They say that two things in life are certain: death and taxes. Yet, so many people are unprepared for not only these eventualities but many others in between: home sales, international travel, hospital or nursing home admission, and others.

Such life events as retirement, moving, or applying for social security payments require excellent record keeping. To make things easier for yourself and loved ones, take a look at the documents you should always have handy in case the need arises.

It’s not enough to just have these documents. They should also be accessible in case someone has to help you take care of business in the areas of your health, finances, or even final arrangements.

Estate planning attorney of Golden Law, Shanita Straw recommends a few other ways to keep important documents safe. “Originals can either be held by the attorney who drafted them or in a safe deposit box,” she said. If that’s not an option, Shanita gives an alternative. “Buy a small water and fireproof safe to keep in the closet or some place safe in your home.”

Make copies and, if possible, keep electronic versions of this important paperwork. Then, give access to those you’ve designated to help manage your estate in the case that you are unable to or need assistance.

Valid ID

Having a valid ID seems like a simple enough request but you’d be surprised at how easy it is to misplace an ID or not keep it updated.

Make sure that you have originals and copies of the following types of identification:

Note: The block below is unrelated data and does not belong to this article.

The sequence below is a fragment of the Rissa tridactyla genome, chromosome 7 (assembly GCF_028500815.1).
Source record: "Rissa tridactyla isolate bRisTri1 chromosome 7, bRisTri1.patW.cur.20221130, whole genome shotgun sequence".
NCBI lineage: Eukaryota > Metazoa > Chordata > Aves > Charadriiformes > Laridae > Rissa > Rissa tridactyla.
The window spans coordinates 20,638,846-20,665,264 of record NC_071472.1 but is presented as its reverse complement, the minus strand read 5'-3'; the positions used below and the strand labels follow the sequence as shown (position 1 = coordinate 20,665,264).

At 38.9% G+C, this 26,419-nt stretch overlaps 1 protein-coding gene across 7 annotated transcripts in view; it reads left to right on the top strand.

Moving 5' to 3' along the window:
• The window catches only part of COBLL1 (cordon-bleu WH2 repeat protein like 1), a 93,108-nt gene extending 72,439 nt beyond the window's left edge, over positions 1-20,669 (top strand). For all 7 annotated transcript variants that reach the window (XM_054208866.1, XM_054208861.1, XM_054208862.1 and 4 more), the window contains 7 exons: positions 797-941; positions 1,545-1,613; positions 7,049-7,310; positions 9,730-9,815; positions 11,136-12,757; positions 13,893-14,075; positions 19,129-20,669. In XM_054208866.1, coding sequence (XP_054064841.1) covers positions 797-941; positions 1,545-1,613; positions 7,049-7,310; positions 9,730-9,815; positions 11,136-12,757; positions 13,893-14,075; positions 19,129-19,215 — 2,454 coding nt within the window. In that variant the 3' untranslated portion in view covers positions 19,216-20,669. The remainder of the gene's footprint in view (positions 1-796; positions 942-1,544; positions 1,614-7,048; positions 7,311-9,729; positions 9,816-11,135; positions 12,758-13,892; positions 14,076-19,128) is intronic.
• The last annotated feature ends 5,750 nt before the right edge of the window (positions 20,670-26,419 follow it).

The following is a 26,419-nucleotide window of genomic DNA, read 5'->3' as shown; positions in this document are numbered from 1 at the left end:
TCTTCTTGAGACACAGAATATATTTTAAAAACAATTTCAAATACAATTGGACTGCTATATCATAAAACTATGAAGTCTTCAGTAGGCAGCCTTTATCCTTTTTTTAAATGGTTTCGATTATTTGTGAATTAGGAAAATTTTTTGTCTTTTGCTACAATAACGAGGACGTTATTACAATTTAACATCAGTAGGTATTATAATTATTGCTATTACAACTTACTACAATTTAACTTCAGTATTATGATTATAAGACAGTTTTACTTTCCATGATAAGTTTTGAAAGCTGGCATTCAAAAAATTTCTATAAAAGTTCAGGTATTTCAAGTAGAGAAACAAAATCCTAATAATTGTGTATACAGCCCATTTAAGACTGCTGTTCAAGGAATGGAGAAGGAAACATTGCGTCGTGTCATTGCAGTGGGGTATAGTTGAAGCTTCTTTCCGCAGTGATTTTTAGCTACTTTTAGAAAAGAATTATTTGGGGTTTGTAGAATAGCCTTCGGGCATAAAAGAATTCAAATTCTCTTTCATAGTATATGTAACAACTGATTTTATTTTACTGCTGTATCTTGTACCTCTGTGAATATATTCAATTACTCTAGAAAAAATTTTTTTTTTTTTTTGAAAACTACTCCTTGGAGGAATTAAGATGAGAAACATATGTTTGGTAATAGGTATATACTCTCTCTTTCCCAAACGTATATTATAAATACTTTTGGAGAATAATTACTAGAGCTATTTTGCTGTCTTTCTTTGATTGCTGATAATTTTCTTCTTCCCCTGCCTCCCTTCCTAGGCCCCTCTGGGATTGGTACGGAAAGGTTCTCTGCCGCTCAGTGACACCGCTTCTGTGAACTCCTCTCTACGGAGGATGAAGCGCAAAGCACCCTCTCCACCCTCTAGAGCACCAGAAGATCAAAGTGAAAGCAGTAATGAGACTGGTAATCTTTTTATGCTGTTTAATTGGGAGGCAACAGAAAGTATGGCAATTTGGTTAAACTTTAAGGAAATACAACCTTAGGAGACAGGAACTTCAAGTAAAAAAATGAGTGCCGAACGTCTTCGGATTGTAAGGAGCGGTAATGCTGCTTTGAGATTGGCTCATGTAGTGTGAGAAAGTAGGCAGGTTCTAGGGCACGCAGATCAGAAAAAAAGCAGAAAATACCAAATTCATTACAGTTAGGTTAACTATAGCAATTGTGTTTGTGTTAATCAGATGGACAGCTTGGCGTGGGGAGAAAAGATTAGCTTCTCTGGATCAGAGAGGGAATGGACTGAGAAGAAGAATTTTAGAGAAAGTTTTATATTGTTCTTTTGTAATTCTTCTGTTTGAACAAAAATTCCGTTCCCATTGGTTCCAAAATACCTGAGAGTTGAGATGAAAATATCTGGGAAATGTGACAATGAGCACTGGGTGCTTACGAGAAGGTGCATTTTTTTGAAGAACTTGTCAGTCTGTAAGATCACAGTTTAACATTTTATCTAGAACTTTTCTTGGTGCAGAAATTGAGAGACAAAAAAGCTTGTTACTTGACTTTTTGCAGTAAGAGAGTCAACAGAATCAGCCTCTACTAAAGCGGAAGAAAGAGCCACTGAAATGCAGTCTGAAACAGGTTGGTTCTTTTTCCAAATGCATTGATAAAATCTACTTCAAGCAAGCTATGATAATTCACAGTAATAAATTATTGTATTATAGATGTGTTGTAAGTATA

• State ID or driver’s license (not expired)
  • Social Security card
  • Birth certificate
  • Passport

Insurance Policies

You may have one or more insurance policies. Insurance policies are like money. Losing them could be like losing money! This makes it even more important to keep them up-to-date and organized should you have questions or need to use them.

Common insurance documents include:

  • Health insurance
  • Car insurance
  • Life/burial insurance
  • Homeowner’s/renter’s insurance

Vital Records

Are you or were you ever married? Is a loved one, such as a spouse, deceased? At times, these records are needed for miscellaneous events including ownership transfer, social security applications, or pension disbursements to beneficiaries.

Even if you eventually divorced or your partner is no longer living, keep these records around just in case:

  • Marriage license
  • Death certificate
  • Divorce decree

Estate Documents

It can sound daunting to gather up documents pertaining to your estate, but there are many online resources to help you draw up and execute them. Having an attorney help you is ideal but if this is not possible, DIY versions can work in a pinch:

  • Last will and testament
  • Living will
  • Financial Power of Attorney
  • Healthcare Power of Attorney
  • Consent for Release of Information/HIPAA

Property Documents

If you own assets that require a title (for example: a house, car or other vehicles), make sure you have the title proving your ownership. If there are problems with these documents, it can cause issues down the line, especially when trying to pass property on to heirs. Things to keep handy include:

  • Car title and registration
  • House deed
  • Home appraisals
  • Home maintenance records, including contracts and warranties on labor/materials

Financial Documents

There are also a number of financial documents that you should always have on hand:

  • Mortgage documents
  • Tax returns
  • Recent credit reports
  • Pension and 401K
  • Credit card and bank statements
  • List of online accounts plus related passwords

Hopefully, this quick rundown gives you an idea of the types of documents you’ll need to have accessible at all times. If gathering all of these documents seems overwhelming, ask a friend or loved one to help in the process. After all, life is meant to be enjoyed and not spent foraging for documents under duress. Once you take care of this important business, you’ll be glad you finally did it.

Aja McClanahan is a freelance writer and owner of